Rethinking Practice Through Business Model Innovation... 2017/06/20 | Evelyn Lee
Implementing a SWOT Analysis for Savvy Decision-Making... 2017/06/13 | Evelyn Lee
The Building Blocks for a Truly Multidisciplinary Practice... 2016/10/04 | Evelyn Lee
Helene Dreiling: Taking Care Of and Advocating For Architects... 2016/07/13 | Evelyn Lee
Building a Purpose-drive Practice 2016/06/26 | Evelyn Lee
As Designers, Where Do We Find Purpose? 2016/03/02 | Evelyn Lee
Upali Nanda: Making Research a Priority 2015/11/13 | Evelyn Lee
Naeiri Petrosian: Translating Design Education to UX Research... 2015/10/30 | Evelyn Lee
Retaining the Next Generation of Leaders 2015/10/27 | Evelyn Lee
As a designer, engaging with all key stakeholders on a given project—the client; the client’s key decision makers, such as facilities and human resources leadership; and real estate professionals involved with a project—may be viewed either as cumbersome and time consuming or as an opportunity to create better outcomes. Embracing the latter in a strategic way often achieves greater consensus for a project throughout the design process. However, in order to make it meaningful to the participants, the client, and the design team, you have to ask the right questions, distinguish definite needs from wants, and ensure that everyone—not just the one with the loudest voice—has an opportunity to participate in the discussion.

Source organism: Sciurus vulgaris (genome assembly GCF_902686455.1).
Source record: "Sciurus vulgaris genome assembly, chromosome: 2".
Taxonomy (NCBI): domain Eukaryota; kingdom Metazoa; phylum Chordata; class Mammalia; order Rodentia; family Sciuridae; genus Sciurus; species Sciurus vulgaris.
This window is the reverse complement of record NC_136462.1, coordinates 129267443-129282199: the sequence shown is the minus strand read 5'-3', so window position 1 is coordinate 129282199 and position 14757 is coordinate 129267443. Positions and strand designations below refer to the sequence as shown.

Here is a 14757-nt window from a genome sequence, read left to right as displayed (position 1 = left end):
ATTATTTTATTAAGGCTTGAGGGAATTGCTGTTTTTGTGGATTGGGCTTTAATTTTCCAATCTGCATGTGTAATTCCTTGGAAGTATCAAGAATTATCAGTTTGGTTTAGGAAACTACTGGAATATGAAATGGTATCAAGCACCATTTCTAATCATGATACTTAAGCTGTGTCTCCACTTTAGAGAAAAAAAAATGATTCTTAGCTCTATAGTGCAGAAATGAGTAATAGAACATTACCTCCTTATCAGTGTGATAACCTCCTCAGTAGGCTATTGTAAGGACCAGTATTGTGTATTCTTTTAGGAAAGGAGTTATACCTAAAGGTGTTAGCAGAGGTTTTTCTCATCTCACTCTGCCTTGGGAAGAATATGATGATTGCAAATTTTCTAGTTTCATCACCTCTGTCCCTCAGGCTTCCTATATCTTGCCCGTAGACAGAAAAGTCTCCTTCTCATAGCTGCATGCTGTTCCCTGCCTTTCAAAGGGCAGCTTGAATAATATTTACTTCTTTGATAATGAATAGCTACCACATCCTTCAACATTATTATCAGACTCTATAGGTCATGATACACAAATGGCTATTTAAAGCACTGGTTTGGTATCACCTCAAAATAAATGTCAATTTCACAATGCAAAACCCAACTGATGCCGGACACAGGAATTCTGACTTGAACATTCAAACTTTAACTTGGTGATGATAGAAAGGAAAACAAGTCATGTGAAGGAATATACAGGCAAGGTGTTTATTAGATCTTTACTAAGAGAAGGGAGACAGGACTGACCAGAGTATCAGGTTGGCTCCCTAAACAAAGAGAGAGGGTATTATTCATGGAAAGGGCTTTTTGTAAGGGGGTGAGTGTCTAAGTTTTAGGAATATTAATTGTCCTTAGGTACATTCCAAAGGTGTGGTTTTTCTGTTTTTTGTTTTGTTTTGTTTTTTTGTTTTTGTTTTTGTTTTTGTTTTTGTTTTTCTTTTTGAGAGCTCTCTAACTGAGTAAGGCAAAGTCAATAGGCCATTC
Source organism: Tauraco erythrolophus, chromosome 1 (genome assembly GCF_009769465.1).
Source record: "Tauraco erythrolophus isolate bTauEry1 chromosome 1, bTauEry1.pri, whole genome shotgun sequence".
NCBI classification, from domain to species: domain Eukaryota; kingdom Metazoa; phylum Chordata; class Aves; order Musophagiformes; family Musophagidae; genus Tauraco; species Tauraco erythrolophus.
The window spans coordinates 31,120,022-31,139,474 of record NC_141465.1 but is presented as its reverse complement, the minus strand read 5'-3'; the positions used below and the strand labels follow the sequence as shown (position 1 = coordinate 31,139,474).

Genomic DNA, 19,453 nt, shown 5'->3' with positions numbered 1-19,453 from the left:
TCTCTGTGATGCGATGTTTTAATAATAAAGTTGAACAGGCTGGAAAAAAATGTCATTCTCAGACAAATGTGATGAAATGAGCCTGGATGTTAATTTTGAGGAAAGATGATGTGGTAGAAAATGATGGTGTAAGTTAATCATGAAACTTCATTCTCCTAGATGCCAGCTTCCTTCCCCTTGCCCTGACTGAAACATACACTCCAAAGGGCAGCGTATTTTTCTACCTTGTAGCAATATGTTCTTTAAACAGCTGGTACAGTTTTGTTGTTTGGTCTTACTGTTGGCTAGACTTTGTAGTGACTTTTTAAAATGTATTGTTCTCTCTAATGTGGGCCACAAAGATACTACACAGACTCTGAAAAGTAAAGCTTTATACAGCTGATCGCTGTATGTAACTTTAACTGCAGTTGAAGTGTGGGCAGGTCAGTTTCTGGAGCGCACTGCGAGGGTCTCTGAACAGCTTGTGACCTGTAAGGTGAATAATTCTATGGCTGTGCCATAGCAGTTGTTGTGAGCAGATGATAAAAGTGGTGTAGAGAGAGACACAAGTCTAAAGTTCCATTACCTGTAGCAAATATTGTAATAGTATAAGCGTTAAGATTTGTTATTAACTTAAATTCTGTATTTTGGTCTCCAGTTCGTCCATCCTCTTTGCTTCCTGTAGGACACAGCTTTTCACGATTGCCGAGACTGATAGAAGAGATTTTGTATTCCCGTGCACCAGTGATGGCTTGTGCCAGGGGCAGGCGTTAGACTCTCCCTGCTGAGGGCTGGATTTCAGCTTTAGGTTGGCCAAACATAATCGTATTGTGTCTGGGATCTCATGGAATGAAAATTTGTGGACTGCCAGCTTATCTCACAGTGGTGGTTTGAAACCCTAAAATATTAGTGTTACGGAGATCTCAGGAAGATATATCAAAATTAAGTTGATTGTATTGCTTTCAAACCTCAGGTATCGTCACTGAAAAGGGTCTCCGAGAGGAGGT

I often struggle with the fact that all talk of technology in architecture and design practice is BIM centric, and focused purely on how we can increase productivity. The result is a response to the question that surrounds most commodity products, “How do we do it quicker, better and cheaper,” which in turn tends to commoditize the primary services we provide.
Vera Shur is redefining the traditional role of the architect, looking at the intersections that happen between the built environment and product design.
Casius is not your average “unlicensed” architect, nor is he your average real estate attorney. In his own way he has contributed and continues to contribute to the more sustainable development of the built environment.
Cristina Garmendia is (re)building community. She crosses architecture with real estate and government policy and is considering dabbling in real estate finance. Hopefully her unique path may inspire you to follow a new one of your own.